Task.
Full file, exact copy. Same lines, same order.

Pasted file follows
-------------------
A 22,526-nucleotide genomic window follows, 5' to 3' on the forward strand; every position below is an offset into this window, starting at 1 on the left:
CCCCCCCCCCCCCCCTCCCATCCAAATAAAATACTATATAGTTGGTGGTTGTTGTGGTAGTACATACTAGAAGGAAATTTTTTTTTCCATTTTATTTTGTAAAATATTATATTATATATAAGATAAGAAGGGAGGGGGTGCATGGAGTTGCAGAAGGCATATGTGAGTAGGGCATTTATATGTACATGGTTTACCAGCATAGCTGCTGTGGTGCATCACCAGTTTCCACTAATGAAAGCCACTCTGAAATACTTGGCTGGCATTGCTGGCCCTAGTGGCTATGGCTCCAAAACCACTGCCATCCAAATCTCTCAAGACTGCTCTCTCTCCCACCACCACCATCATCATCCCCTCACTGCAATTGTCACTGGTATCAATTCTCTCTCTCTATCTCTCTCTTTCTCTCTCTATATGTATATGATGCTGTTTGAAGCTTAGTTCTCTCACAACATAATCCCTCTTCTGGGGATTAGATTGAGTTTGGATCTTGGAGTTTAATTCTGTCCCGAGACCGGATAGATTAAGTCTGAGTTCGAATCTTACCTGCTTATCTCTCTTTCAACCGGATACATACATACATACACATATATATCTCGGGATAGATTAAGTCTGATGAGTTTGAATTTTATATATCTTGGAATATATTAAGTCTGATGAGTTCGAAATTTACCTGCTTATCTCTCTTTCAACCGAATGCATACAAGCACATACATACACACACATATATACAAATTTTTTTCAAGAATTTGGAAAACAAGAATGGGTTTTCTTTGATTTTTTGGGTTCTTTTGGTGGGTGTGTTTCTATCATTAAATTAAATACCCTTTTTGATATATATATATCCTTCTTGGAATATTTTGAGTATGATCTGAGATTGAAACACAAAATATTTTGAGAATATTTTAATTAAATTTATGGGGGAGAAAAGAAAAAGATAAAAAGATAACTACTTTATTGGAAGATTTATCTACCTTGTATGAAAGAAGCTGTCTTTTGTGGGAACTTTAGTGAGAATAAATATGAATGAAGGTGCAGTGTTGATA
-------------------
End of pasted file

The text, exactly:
A 22,526-nucleotide genomic window follows, 5' to 3' on the forward strand; every position below is an offset into this window, starting at 1 on the left:
CCCCCCCCCCCCCCCTCCCATCCAAATAAAATACTATATAGTTGGTGGTTGTTGTGGTAGTACATACTAGAAGGAAATTTTTTTTTCCATTTTATTTTGTAAAATATTATATTATATATAAGATAAGAAGGGAGGGGGTGCATGGAGTTGCAGAAGGCATATGTGAGTAGGGCATTTATATGTACATGGTTTACCAGCATAGCTGCTGTGGTGCATCACCAGTTTCCACTAATGAAAGCCACTCTGAAATACTTGGCTGGCATTGCTGGCCCTAGTGGCTATGGCTCCAAAACCACTGCCATCCAAATCTCTCAAGACTGCTCTCTCTCCCACCACCACCATCATCATCCCCTCACTGCAATTGTCACTGGTATCAATTCTCTCTCTCTATCTCTCTCTTTCTCTCTCTATATGTATATGATGCTGTTTGAAGCTTAGTTCTCTCACAACATAATCCCTCTTCTGGGGATTAGATTGAGTTTGGATCTTGGAGTTTAATTCTGTCCCGAGACCGGATAGATTAAGTCTGAGTTCGAATCTTACCTGCTTATCTCTCTTTCAACCGGATACATACATACATACACATATATATCTCGGGATAGATTAAGTCTGATGAGTTTGAATTTTATATATCTTGGAATATATTAAGTCTGATGAGTTCGAAATTTACCTGCTTATCTCTCTTTCAACCGAATGCATACAAGCACATACATACACACACATATATACAAATTTTTTTCAAGAATTTGGAAAACAAGAATGGGTTTTCTTTGATTTTTTGGGTTCTTTTGGTGGGTGTGTTTCTATCATTAAATTAAATACCCTTTTTGATATATATATATCCTTCTTGGAATATTTTGAGTATGATCTGAGATTGAAACACAAAATATTTTGAGAATATTTTAATTAAATTTATGGGGGAGAAAAGAAAAAGATAAAAAGATAACTACTTTATTGGAAGATTTATCTACCTTGTATGAAAGAAGCTGTCTTTTGTGGGAACTTTAGTGAGAATAAATATGAATGAAGGTGCAGTGTTGATA